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Influencing factors of interprofessional collaboration in multifactorial fall prevention interventions: a qualitative systematic review



With the ageing population worldwide, falls are becoming a severe and growing health problem. Interprofessional multifactorial fall prevention interventions (FPIs) have effectively prevented falls in community-dwelling older adults. However, the implementation of FPIs often fails due to a lack of interprofessional collaboration. Therefore, gaining insight into the influencing factors of interprofessional collaboration in multifactorial FPI’s for older adults living in the community is essential. Consequently, our aim was to provide an overview of factors influencing interprofessional collaboration in multifactorial FPIs for community-dwelling older adults.


This qualitative systematic literature research was performed according to the Preferred Reporting Items for Systematic Reviews and Meta-Analyses (PRISMA) statement. Pubmed, CINAHL, and Embase electronic databases have been systematically searched for eligible articles, with a qualitative design. The quality was appraised using the Checklist for Qualitative Research by the Joann Briggs Institute. The findings were inductively synthesized using a meta-aggregative approach. Confidence in the synthesized findings was established using the ConQual methodology.


Five articles were included. Analysis of the included studies resulted in 31 influencing factors for interprofessional collaboration, which were labelled as findings. These findings were summarized in ten categories and combined into five synthesized findings. Results showed that communication, role clarity, information sharing, organization, and interprofessional aim influence interprofessional collaboration in multifactorial FPIs.


This review provides a comprehensive summary of findings on interprofessional collaboration, specifically in the context of multifactorial FPIs. Knowledge in this area is considerably relevant given the multifactorial nature of falls, which demands an integrated, multidomain approach, including both health and social care. The results can be utilized as a fundament for developing effective implementation strategies aiming to improve interprofessional collaboration between health and social care professionals working in multifactorial FPIs in the community.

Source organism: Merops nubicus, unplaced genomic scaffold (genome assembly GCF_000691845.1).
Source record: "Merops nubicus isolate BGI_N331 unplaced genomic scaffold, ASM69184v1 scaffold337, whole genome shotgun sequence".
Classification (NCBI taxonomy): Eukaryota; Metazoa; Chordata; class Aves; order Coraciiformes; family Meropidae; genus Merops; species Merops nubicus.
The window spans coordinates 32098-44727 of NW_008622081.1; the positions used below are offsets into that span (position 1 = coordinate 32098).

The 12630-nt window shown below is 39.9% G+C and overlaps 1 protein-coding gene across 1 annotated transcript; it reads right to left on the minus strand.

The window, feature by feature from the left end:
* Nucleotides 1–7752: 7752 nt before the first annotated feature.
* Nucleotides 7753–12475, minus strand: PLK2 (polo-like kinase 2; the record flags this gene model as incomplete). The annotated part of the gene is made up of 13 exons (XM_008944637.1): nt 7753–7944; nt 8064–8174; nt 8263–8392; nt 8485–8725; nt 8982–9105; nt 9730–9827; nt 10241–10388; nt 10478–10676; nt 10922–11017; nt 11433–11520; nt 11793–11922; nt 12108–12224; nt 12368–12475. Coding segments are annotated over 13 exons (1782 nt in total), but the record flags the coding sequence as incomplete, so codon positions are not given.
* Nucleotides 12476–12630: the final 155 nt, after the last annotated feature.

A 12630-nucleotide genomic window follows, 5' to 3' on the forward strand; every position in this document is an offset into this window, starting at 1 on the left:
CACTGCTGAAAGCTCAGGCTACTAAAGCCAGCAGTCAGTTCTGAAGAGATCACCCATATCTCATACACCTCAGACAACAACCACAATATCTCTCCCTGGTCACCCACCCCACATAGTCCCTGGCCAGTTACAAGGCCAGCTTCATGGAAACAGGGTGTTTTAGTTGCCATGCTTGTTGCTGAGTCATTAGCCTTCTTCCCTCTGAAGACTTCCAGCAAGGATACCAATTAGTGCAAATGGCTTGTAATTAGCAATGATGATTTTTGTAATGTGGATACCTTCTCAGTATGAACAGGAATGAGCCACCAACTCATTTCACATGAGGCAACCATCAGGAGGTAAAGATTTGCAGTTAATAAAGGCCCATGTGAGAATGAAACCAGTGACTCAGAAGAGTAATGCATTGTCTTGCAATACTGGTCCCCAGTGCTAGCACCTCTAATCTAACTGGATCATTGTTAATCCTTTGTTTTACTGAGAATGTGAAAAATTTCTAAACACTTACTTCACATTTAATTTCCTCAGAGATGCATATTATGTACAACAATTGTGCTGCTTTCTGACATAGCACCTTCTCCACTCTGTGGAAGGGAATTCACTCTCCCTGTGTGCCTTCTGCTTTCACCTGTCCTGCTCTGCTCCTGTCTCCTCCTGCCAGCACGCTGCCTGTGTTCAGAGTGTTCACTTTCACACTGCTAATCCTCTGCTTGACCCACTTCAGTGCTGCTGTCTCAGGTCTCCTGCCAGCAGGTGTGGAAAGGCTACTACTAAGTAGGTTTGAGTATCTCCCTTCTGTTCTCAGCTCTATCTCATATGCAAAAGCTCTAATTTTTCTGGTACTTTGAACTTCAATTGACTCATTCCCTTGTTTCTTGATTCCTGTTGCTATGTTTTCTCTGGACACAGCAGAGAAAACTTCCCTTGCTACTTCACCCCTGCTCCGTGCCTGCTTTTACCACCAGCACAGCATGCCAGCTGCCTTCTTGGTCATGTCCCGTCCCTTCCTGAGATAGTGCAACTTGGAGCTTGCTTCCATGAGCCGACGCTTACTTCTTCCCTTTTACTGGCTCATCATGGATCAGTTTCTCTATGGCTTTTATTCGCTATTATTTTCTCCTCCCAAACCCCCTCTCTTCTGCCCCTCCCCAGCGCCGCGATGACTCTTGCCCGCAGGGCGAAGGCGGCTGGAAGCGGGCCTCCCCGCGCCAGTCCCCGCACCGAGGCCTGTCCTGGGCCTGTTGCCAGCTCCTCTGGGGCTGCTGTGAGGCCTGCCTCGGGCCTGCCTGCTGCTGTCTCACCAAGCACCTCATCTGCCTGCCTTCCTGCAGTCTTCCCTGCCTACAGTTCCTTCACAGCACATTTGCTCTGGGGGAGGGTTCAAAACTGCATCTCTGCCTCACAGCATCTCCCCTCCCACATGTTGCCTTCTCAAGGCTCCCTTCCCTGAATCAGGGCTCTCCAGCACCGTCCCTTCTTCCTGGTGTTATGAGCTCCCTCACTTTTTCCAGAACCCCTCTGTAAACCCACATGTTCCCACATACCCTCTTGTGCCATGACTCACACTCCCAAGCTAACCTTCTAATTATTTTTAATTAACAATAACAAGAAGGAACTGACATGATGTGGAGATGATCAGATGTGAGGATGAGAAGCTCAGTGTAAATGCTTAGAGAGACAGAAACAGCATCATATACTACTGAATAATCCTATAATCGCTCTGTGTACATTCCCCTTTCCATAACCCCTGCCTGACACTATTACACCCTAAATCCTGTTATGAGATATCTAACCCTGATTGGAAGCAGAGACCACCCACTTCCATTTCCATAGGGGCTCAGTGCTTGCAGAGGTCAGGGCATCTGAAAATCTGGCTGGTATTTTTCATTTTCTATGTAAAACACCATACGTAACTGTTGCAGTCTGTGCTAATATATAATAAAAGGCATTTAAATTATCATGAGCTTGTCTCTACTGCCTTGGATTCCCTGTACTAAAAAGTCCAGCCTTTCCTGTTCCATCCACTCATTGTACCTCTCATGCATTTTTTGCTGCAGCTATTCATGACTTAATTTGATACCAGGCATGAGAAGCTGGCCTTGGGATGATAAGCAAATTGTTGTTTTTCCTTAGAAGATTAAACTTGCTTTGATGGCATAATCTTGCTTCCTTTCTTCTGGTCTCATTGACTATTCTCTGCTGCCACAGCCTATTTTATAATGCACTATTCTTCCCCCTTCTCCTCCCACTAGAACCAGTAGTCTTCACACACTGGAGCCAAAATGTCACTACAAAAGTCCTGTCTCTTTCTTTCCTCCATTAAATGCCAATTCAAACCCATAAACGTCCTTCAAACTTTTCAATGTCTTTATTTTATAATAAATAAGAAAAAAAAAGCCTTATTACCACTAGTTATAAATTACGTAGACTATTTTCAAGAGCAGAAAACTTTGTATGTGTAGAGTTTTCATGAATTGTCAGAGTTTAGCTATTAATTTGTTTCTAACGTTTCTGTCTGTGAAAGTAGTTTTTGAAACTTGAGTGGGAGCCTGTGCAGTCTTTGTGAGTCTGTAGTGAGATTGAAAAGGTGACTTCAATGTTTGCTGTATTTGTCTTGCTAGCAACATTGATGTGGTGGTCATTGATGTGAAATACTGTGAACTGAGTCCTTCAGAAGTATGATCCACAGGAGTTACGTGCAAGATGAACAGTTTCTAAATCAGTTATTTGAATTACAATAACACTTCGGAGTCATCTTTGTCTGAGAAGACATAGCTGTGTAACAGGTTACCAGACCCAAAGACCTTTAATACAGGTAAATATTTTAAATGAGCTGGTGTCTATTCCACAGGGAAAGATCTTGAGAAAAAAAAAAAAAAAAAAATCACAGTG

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According to the World Health Organization, falls are the second leading cause of unintentional injury deaths worldwide, with persons over 60 years old having the highest number of falls [1]. In 29 per cent of community-dwelling older adults, falls occur at least once a year, with rising numbers with increasing age [2, 3]. Falls frequently result in hip or other severe fractures [4]. Moreover, falls often have a negative impact on activities in daily living, independence, fear, and overall health outcomes [5,6,7]. Given the increasing older population worldwide and the growing prevalence of multimorbidity, and frailty [8], fall rates and medical expenditures are likely to increase [9, 10].

The causus of falls among older adults are multifactorial, and several risk factors have been identified [11]. These risk factors contain a combination of intrinsic factors (e.g. impaired balance, strength and gait) and extrinsic risk factors (e.g. home hazards and poor footwear) [12,13,14,15]. Given the multifactorial nature of falls, multifactorial fall prevention interventions (FPIs) appear to be the most appropriate in reducing falls [16,17,18,19,20]. Multifactorial FPIs target present and modifiable risk factors for falling and consist of two or more intervention components across two or more domains, such as environmental modification, medication review, and they should at least include physical exercise therapy [21, 22]. Since a single discipline will never be able to identify and manage all multifactorial risk factors for falls fully, interprofessional collaboration is essential [19, 23, 24]. Interprofessional collaboration is defined as “collaborative practice which happens when multiple health workers from different professional backgrounds work together with patients, families, caregivers and communities to deliver the highest quality of care” [25]. It has been identified that good collaboration improves collaborative care, action continuity, relationship improvement, saves time, and promotes lifelong learning [26]. To achieve interprofessional collaboration care must be organized and coordinated across different settings and among various providers to address the present risk factors. However, due to the lack of interprofessional collaboration, applying multifactorial FPIs in current practice appears challenging [27].

The influencing factors of interprofessional collaboration in primary health care have been analyzed in several literature reviews [26, 28,29,30]. These include improved team communication, professional roles and duties clarity, a shared vision, effective teamwork, and action plan coordination [30, 31]. Despite the critical necessity for interprofessional collaboration in multifactorial FPIs, influencing factors have not yet been assessed within this area [32]. To develop strategies that enhance interprofessional collaboration in FPIs, it is essential to comprehend the factors that influence interprofessional collaboration. Therefore, this study aimed to provide an overview of influencing factors of interprofessional collaboration in multifactorial FPIs for community-dwelling older adults living.